Agile lessons learned

Lasse Diercks
Mar 19, 2017 · 4 min read

I’ve been working in agile environments for 6 years now. Working in an agile manner as been proven to be a huge booster in team productivity. So I decided to share the lessons I learned along the way.

Its always done and its never done.

A core factor of the agile mindset is iteration. Whatever is in the master branch (or whatever your production branch is called) is done. What you do afterwards is creating tasks for additional features or bugfixes.

You always take the current situation into consideration and how to improve it or repair the designed product. The mission of the stakeholder (it might be yourself on a personal project) afterwards is to communicate which iteration is complete enough to ship it to users. Then again the master is done and you can focus on what to next.

There is always too much to do

When you work with an issue tracking system (jira, github, trac etc.) there is a fairly big chance there are a lot of issues older than one year. There are braindumps, feature requests, bug reports and some random things you created during a meeting.

Working agile doesn’t mean you have one big backlog that decides for you what you should do next. Working agile means you, your team and your stakeholder decide on a batch of tasks that are feasible (I like the smart framework) and complete the tasks in the next iteration. After the iteration is over, everything goes according to plan (I’ll talk about surprises later) you decide on what to do in the next iteration.

Agile means you set yourself free from the amount of things you could do and focus on the things you actually want to achieve next.

Embrace the process, always change the process

After the completion of an iteration there is a retrospective where you talk about what went well and what went wrong. This is a precious moment that allows your team to reflect on the current process and decide where it’s working well and what you have to tweak. Take in consideration that the surrounding circumstances are always changing. Team members come and go, people go on holidays, maybe some new tool has been released or a new technology has arrived (if you’re not working in css). So it is natural that an environment, that is always changing, demands a always changing process.

If you want to learn more about that in particular I highly recommend to take a look at the Toyota Kata by Mike Rother

Always propose

If you think something is not working well take a step back and come up with a proposal how you would improve the situation. Talking about a proposal allows you and your team members to go into a constructive direction and avoid pointless discussions.

It’s also helpful to not connect the proposal directly to you. It has happened in the past that I created a proposal that sparked a talk about the topic and after a constructive discussion I myself thought the proposal wasn’t a good idea anymore. That’s okay and it’s awesome.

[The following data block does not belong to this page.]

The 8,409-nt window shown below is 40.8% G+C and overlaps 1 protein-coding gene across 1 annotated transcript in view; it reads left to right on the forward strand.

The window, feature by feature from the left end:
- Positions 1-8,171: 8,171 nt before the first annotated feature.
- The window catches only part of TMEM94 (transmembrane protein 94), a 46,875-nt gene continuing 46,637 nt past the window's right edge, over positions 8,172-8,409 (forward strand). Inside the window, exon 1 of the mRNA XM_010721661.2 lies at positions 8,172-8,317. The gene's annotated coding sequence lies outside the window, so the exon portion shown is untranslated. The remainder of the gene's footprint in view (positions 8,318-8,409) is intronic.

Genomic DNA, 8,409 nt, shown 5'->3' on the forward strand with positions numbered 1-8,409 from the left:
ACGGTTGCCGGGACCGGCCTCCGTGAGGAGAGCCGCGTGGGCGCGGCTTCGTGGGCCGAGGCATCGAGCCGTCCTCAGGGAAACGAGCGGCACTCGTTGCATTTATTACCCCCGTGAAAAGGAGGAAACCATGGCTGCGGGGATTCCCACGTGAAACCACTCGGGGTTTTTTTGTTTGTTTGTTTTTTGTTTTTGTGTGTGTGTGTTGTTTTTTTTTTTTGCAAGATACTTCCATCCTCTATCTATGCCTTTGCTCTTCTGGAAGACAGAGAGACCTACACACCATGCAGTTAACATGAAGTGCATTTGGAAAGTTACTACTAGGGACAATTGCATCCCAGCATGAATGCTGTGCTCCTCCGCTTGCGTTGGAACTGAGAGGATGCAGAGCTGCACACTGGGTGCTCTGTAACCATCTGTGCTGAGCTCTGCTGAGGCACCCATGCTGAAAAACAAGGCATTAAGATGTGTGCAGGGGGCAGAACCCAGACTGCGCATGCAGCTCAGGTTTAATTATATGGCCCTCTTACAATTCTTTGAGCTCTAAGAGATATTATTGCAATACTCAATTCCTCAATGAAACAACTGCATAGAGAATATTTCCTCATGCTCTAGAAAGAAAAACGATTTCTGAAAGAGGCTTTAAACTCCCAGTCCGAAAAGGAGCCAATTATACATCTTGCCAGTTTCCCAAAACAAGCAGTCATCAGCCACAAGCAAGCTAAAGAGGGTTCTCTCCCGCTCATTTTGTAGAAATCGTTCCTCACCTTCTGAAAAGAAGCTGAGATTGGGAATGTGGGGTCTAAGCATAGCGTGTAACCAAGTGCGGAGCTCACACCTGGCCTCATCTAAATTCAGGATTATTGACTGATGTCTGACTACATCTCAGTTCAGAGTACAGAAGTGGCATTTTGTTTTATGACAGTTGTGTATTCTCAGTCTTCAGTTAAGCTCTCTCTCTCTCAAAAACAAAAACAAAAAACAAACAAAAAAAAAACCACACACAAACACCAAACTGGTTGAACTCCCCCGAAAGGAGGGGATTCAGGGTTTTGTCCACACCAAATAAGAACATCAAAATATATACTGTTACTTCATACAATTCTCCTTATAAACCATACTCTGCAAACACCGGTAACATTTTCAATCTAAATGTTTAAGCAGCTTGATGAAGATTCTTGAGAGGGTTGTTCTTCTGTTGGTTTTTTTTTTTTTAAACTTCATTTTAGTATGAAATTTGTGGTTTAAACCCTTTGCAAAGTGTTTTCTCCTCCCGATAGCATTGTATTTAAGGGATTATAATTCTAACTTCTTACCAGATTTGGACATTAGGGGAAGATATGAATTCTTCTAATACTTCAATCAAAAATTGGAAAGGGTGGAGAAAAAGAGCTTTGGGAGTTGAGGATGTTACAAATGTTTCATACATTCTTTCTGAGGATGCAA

Surprises are natural

Spoiler alert: you will encounter things that are more complicated than expected. What’s important is to communicate this to your team and stakeholders early.

Let’s say you’re in the middle of an iteration and a task is way more complex than expected. Call it a surprise and have a chat how you should proceed.

What you could ask when facing a surprise is: Is it important enough to be taken over to the next iteration? Should you spike a solution? (spiking here means to create a not polished prototype to prove a concept) Should you hotfix it for now and come up with a proper solution when it arises again?

I usually hotfix something smaller and apply the rule of three before refactoring something.

The rule of three means: When something happened 3 times, it’s not a exception and will most likely happen again.

Also communicate to your team if the surprise was caused by technical debt.

A blocker is not a type of bug, a blocker is a priority

Given you have a task you want to accomplish and something unrelated prevents you from achieving it. That’s a blocker.

When a blocker is mentioned in your team chat or office-space, take at least 5 minutes to see if you can help. It might be a huge fuckup in webpack (a magic tool that bundles all your css & js to production files) that requires rethinking everything. It also may be a small configuration bug that is solved in 5 seconds. Either way, your team should always be free of blockers and be able to complete the given task.

If it hasn’t happened before you should talk with your team about the definition of a blocker and when and how to communicate them. It’s definitely not another feature request that should be squeezed into the current iteration because someone thinks it’s important.

Let me know in the comments what your experience with working agile in software development is and if you think something is absolutely missing here.

Also pushing the green ❤ in the bottom would mean a lot to me if you appreciate what I wrote here.

Honorable Mentions

I have this knowledge because I had the amazing opportunity to work at Jimdo with agile ambassadors like Arne , Nadja and Sebastian.

They did an awesome job introducing it to the teams and Sönke even started a Kaizen Cop where we took time to talk about this huge topic in detail.

And at least all this was only possible because Fridel, one of the founders of Jimdo truly believed agile is the right way to go and decided to hire the right people to spread the knowledge.

Thanks for reading ❤

I’m Lasse, a freelancer helping to realize ideas in the web. If you want to keep in touch, make sure to follow me on twitter

Thanks to DAN

Lasse Diercks

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I help people to succeed in the web.

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